Thomas Cook finally leaves the runway

The travel operator defies Tunisian terror, the Greek debt crisis and a botched apology to make a £19m profit after four years of losses.

by Adam Gale
Credit: Adrian Pingstone/Wikipedia
Credit: Adrian Pingstone/Wikipedia

Four years is a long time to be in the red, especially for a public firm with dividend-hungry shareholders. So it’s perhaps unsurprising that those same shareholders reacted warmly when Thomas Cook announced it had finally returned to full year profit today, for the first time since 2010. Shares rose 8.8% to 107p by lunchtime, though they’re still a third down from their level in May.

The travel operator made £19m before taxes for the year to September 30, compared to a £115m loss the year before, as the dramatic restructuring begun under Harriet Green and continued under current chief executive Peter Fankhauser finally pays off.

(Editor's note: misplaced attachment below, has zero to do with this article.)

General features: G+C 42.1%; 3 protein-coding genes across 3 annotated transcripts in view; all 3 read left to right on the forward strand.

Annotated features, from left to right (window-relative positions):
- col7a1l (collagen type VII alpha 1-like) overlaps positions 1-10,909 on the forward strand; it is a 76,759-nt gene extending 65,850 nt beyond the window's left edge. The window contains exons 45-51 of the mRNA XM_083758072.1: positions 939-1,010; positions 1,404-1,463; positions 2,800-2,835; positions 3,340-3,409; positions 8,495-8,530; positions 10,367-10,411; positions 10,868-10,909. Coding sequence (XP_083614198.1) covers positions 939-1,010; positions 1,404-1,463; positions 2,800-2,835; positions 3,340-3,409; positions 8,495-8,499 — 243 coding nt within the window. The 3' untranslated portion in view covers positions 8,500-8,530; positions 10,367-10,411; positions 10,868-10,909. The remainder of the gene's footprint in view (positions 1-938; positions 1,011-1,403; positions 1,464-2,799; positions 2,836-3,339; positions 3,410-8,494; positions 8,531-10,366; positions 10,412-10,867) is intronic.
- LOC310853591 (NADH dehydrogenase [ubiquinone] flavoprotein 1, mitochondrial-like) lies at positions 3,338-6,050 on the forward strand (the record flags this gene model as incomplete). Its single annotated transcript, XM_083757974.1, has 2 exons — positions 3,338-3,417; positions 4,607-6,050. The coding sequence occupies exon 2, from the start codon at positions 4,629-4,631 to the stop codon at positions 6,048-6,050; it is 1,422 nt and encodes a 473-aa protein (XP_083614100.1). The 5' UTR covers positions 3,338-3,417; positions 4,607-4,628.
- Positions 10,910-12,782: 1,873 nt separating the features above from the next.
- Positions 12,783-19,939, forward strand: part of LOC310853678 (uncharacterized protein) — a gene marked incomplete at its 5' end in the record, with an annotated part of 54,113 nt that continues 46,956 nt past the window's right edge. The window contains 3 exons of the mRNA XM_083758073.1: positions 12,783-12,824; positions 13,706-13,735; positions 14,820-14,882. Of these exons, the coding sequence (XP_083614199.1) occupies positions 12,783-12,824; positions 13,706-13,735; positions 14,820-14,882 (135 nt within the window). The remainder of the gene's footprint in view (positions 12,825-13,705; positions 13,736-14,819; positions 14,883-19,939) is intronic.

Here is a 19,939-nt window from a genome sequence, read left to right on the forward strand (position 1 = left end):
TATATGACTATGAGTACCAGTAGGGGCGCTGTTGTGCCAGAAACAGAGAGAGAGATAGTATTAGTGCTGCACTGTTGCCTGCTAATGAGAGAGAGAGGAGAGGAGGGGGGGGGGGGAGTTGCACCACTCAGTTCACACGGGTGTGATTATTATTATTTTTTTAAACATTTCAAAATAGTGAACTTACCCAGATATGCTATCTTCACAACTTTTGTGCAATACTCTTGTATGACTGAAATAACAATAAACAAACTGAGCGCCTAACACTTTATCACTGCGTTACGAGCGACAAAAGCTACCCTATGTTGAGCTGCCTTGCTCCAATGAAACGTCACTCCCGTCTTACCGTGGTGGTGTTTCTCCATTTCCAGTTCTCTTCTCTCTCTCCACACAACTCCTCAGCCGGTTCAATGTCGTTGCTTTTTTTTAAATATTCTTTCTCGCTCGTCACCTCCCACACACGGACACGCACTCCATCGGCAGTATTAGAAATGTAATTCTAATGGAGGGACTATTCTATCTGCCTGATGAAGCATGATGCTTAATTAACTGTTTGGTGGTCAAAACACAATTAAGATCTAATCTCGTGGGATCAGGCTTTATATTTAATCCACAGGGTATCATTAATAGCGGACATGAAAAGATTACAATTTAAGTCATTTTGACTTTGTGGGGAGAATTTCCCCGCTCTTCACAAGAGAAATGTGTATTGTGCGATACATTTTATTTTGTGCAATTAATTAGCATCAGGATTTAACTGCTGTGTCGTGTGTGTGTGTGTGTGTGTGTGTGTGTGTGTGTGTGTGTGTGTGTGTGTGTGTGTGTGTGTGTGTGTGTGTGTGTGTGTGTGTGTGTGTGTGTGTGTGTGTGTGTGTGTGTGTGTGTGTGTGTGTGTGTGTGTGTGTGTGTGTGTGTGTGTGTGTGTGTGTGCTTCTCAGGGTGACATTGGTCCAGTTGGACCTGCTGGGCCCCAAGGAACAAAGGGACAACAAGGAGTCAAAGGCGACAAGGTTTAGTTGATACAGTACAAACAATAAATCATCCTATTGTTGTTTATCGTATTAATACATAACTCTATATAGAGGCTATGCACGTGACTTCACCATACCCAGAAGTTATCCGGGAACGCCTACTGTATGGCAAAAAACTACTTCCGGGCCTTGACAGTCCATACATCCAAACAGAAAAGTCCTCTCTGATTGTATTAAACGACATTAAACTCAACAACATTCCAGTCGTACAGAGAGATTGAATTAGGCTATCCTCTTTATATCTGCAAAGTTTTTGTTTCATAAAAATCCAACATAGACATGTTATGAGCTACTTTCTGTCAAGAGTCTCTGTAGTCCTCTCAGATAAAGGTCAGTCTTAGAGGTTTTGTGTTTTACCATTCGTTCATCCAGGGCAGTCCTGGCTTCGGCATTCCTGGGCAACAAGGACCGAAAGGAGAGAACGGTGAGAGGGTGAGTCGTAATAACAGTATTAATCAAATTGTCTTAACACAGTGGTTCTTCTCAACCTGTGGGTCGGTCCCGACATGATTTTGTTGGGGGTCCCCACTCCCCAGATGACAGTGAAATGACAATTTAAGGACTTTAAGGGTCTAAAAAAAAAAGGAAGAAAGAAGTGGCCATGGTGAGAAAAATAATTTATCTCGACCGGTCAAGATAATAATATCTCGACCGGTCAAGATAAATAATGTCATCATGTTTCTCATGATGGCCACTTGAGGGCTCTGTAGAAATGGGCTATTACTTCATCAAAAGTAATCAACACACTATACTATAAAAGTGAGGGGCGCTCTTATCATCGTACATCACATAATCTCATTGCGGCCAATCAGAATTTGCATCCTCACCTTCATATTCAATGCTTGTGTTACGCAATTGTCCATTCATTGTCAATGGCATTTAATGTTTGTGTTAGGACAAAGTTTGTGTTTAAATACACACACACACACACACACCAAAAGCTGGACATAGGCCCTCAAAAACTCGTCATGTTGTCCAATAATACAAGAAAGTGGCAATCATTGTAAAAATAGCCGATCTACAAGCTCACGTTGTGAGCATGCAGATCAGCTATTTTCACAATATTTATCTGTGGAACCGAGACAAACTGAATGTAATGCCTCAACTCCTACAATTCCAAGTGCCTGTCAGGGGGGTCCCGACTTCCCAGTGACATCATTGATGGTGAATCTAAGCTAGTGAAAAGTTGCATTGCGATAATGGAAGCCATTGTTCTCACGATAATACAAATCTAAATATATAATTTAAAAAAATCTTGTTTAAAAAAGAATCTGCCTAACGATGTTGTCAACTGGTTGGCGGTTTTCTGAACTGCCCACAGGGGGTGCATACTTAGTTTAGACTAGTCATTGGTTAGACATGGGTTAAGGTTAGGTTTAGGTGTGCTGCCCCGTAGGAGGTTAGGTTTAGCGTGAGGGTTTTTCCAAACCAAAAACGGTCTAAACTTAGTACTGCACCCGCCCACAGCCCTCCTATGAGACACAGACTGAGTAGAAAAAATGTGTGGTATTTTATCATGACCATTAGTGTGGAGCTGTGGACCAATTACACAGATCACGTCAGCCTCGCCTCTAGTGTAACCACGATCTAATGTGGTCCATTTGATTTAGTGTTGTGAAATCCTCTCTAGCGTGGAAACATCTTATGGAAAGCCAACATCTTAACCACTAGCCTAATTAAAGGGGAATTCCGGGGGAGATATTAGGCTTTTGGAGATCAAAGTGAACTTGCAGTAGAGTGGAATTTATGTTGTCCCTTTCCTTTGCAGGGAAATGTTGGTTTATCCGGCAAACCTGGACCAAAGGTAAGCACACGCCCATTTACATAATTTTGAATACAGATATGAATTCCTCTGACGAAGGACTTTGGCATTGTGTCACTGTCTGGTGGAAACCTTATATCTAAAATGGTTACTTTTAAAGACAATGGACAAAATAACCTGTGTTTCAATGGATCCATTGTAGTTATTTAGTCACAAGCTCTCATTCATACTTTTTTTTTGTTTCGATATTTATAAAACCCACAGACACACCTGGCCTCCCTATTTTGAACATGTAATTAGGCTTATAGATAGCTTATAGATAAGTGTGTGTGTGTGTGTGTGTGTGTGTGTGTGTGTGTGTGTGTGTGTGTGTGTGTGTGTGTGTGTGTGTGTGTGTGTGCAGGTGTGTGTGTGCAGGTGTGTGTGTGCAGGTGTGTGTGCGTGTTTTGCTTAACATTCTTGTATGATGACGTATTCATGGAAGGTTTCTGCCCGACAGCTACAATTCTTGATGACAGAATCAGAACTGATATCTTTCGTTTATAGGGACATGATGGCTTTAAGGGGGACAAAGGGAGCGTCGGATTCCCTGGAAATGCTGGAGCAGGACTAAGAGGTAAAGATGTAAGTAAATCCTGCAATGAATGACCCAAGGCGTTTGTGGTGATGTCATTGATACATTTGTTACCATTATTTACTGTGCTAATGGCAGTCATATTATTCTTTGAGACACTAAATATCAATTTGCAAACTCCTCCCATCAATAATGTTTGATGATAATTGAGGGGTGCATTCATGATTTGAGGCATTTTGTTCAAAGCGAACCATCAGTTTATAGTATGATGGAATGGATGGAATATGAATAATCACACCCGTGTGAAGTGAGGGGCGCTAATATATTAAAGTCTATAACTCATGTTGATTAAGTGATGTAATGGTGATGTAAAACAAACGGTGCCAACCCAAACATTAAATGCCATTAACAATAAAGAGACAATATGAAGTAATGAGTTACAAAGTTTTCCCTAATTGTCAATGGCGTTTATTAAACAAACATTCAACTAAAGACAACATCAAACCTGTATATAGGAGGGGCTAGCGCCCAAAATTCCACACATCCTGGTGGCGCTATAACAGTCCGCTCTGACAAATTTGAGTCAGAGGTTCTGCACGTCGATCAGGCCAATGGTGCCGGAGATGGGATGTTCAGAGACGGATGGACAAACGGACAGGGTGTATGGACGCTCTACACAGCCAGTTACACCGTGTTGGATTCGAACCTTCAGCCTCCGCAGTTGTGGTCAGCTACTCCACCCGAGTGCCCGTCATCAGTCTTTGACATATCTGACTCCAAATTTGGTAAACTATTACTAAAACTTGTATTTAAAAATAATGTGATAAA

It’s all the more impressive given the panoply of disasters that has befallen Thomas Cook this year: the Greek debt and migrant crises, the terror attack in Tunisia that Fankhauser said would slash earnings by £25m and Justin King’s critical report of the way the firm handled the deaths of two children from carbon monoxide poisoning at one of its hotels in 2006.

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